Having previously spent some time with VH1 Classic’s Totally ’80s, it seemed only right to do the same with its sister video block, The ’90s Rocked.

The ’90s Rocked also has its own, special intro bumper. It alternates shots of a ’90s era “cook chick,” rocking out in a porkpie hat, suspenders and cropped t-shirt, with images of a “fallen cheerleader,” a grungy chick with black pompoms and a tattered babydoll dress. Because of course it does.

So, 90 minutes with The ’90s Rocked.

The ’90s Rocked: “Kiss From A Rose” by Seal

Image provided by Wikimedia/Warner Bros.

Used as a theme from one of the Batman movies, the one with Val Kilmer. Batman Forever. The clip mixes footage from the movie with shots of Seal, in a flowy, unbuttoned black shirt, standing in front of the Bat-signal. Emoting. Nicole Kidman and Jim Carrey are in the movie clips, which adds some star power. This was when Joel Schumacher started ruining the Bat-franchise, though it took another movie to torpedo it. The song is dramatic and the lyrics are kind of odd, but Seal really sells it, even if it seems an odd fit for a superhero movie. And actually, it wasn’t intended for Batman Forever originally. But when a lucrative film franchise asks for one of your songs, you say yes. Unless you hate money. All in all, shooting this video did not seem like a very hard day of work for Seal.

The ’90s Rocked: “A Girl Like You” by Edwyn Collins

Image provided by Wikimedia/Sentanta

Lots going on right away. Various city shots and close-ups of people playing instruments. The xylophone gets a glamour shot. Random people do random things, while Edwyn, in a blue pinstripe suit, hangs out and sings. Archly, of course. Weird paintings. Hey, Edwyn’s on a TV screen. And now is pantomiming the lyrics. This is actually a pretty awesome song. The video concept is hardly taking the lyrics literally, but still captures the decadent, sort of chaotic spirit of the tune. Animated brick women dancing. What more can you say, but that the ’90s featured a lot of drug use? Who knew that Edwyn Collins played the guitar? You learn something new every day.

The ’90s Rocked: “If I Ever Lose My Faith In You” by Sting

Image provided by Wikimedia/A&M

This starts with a pony running around an enclosure in an open field. Then there’s a close-up on Sting working in a studio, practically fellating the microphone. And we’re sticking with a close-up of Sting, it seems. Honestly, this isn’t one of my favorite of his songs, it’s a tad preachy in some ways and kind of monotonous in others. The shot pulls out a bit, to show him wearing a collarless black shirt before going back in for more Sting close-up. You can see a wooded area in the windows behind him, thus explaining the pony? No, nothing explains the pony. A few shots of the band come in now and then where they smile worshipfully at Sting, who suffers their devotion gracefully. Basically, this is Let’s Fetishize Sting. How okay you are with that will go a long way toward determining how well this clip works for you.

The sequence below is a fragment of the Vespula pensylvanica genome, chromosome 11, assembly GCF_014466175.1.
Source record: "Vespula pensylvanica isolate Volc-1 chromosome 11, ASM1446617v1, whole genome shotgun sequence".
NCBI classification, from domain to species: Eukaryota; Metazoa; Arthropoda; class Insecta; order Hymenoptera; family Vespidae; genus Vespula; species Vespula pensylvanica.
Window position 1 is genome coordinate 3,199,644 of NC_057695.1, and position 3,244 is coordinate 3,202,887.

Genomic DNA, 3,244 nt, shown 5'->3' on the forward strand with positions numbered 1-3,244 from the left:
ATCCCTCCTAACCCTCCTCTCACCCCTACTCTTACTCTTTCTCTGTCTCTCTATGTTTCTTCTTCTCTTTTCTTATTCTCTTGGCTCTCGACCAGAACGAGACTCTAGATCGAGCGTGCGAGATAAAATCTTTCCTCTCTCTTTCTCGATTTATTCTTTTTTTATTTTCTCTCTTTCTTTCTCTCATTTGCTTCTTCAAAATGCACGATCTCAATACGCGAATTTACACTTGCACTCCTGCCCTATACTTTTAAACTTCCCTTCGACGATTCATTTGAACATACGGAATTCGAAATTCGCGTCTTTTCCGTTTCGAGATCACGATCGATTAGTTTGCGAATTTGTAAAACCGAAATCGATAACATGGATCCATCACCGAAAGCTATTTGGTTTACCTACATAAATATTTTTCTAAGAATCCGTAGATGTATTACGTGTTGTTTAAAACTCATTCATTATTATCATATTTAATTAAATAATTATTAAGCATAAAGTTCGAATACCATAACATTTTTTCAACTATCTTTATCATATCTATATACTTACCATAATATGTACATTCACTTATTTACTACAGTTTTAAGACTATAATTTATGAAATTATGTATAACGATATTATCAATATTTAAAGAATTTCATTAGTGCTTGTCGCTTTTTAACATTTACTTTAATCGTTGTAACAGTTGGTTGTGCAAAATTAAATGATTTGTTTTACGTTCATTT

The ’90s Rocked: “Rusty Cage” by Soundgarden

Image provided by Wikimedia/A&M

This starts out in the woods, which I think was a mandatory video setting in the ’90s. That’s cut in with scenes of the band rocking out in some all-white cage-like space. People wander around the woods. There’s an older model car/truck roaming around at one point. This song has a lot of energy and a pretty driving beat, but it’s not the most distinctive thing that Soundgarden ever cut. People with dogs run through the woods. Those woods are seeing a lot of action. The band is sporting long, shaggy hair and carefully curated “shabby” clothes. Vests, t-shirts and thermal long-sleeved tops. “Whatever” pants. Ah, the ’90s, when so much effort was put into looking like you dressed in whatever was closest to hand when you rolled out of bed that morning. Now there’s fire. Because if you were in the woods in a ’90s video, you also had to set them on fire. Or pretend to. No one wanted Smokey the Bear getting all up in their grills.

The ’90s Rocked: “Tears in Heaven” by Eric Clapton

Image provided by Wikimedia/Warner Bros.

A/K/A The Song Where Eric Clapton Made Everyone Cry. The video mixes shots of Clapton, sitting alone in a performance space with artful “dark clouds” behind him while he strums his guitar, with scenes from the movie Rush, which spawned the song. And there’s really a disconnect between a movie about junkies and Clapton singing a song for his son who died in a tragic accident. Clapton looks so wrecked in this clip, understandably enough. Let’s just all agree we can’t discuss this song in any kind of lighthearted manner and then go feel bad for unspecified reasons on our own.